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Change we can really believe in

I just went to get some lunch at a laughingly named “cafe” around here on North Capitol St.; a sandwich shop, really, run by Korean immigrants and doing a very brisk business at the time.  I handed the fellow at the front a sawbuck for my meal; I received in change two fives and a bit of coin.  I stared at the cash for the briefest of seconds.  He’d mistaken my ten for a twenty.  Decision time, right there at the register.  What was my conscience saying to me?

It is of course wrong to say that I don’t have a well-developed conscience, a sense of right and wrong, and I believe that it’s pretty strong, in general.  I’ve been known to return to stores to give them money, and I’ve only shoplifted once in my life – that was a comic book.  On the other hand, I, er, may have been known to download music from the Interwebs without paying for it, and may have otherwise acted unfairly in other ways.

It’s not wrong to say, however, that most interactions under capitalism involve what you can get away with, although I’m not naive enough to think there’s any system that’s truly free of it.  Self-interest is assumed, and the assumption is further that you will put yourself out the least and attempt to gain the most.  Even better is when you can leave your customer without a choice – they must deal with things on your terms…such as when record companies jack up the price of music across the board, or when a sandwich shop overcharges based on their neighborhood.  I got a turkey club with a side of fries and a bottle of iced tea; nine bucks and change, as indicated above.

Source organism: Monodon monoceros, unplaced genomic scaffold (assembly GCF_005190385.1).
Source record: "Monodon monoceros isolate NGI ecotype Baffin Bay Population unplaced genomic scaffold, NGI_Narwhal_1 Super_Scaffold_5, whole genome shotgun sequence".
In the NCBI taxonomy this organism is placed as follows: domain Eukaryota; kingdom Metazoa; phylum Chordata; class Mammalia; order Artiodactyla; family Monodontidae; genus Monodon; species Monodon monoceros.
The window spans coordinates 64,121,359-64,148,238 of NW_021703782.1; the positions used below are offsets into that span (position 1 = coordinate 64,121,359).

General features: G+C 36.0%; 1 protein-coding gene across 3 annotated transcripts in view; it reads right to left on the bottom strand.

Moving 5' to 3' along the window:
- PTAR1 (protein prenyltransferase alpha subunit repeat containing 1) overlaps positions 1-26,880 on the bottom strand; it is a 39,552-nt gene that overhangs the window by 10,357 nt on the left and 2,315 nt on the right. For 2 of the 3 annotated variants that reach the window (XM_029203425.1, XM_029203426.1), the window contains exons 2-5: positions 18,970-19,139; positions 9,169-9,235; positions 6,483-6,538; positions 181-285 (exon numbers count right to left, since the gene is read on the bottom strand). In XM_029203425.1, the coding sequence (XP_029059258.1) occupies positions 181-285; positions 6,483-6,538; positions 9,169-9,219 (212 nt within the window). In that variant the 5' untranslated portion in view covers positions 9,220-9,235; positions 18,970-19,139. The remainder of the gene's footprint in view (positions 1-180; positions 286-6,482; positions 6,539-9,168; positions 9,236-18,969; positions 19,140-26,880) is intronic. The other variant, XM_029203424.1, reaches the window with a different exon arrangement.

I would guess – and I’m just throwing this out there, it wasn’t a justification before the fact – that in a way, I’m introducing fairness to my interactions through selective rewards and punishment.  Charge me $9.50 for something that’s six bucks tops and you are stealing from me, just as surely as if you’d taken the extra money out of my hands by force.  Charge me the six bucks in advance and make a mistake with the change and I’ll give it back to you.  Similarly, if you’re an artist putting your music out there along with the equivalent of a tip jar, I’ll pay.  If you’re a bunch of assholes and scream about “your property” and “theft”, then I will do everything in my power to jack you up.  It’s your “intellectual property”?  Then fine – you go to your own bedroom and play it for yourself.  Getting it on the ‘net is “theft”?  You want to explain your CD prices, then?  Do something about your theft and I’ll do something about mine.  Having the “law” on your side (particularly law that you paid for, through lobbyists) doesn’t make it any different, or any more right.

You might guess what I did with the change.


2 Responses

  1. And why aren’t you guys taking the lead from your Canuck friends and colouring your money? Here, you know if it’s a blue bill, it’s a five; a purple one, a ten; a green one, a twenty; a pink one, a fifty; and a brown one would be $100. I would hazard a guess that this doesn’t happen nearly as much per capita here as it does down there. I definitely can’t tell your bills apart by a glance, and by the inference here, the people who accepted your money haven’t had as much experience with it as most of the patrons either, being (newly arrived?) immigrants.

  2. And to think, after my $3 in quarters (and nickels and dimes) was tossed back to me last night, I gave it to you for a second time — even for a $4.50 beer for someone who has no problem drinking Natty Boh. If I were you, I wouldn’t count the days until you get that last buck fifty (plus tip).

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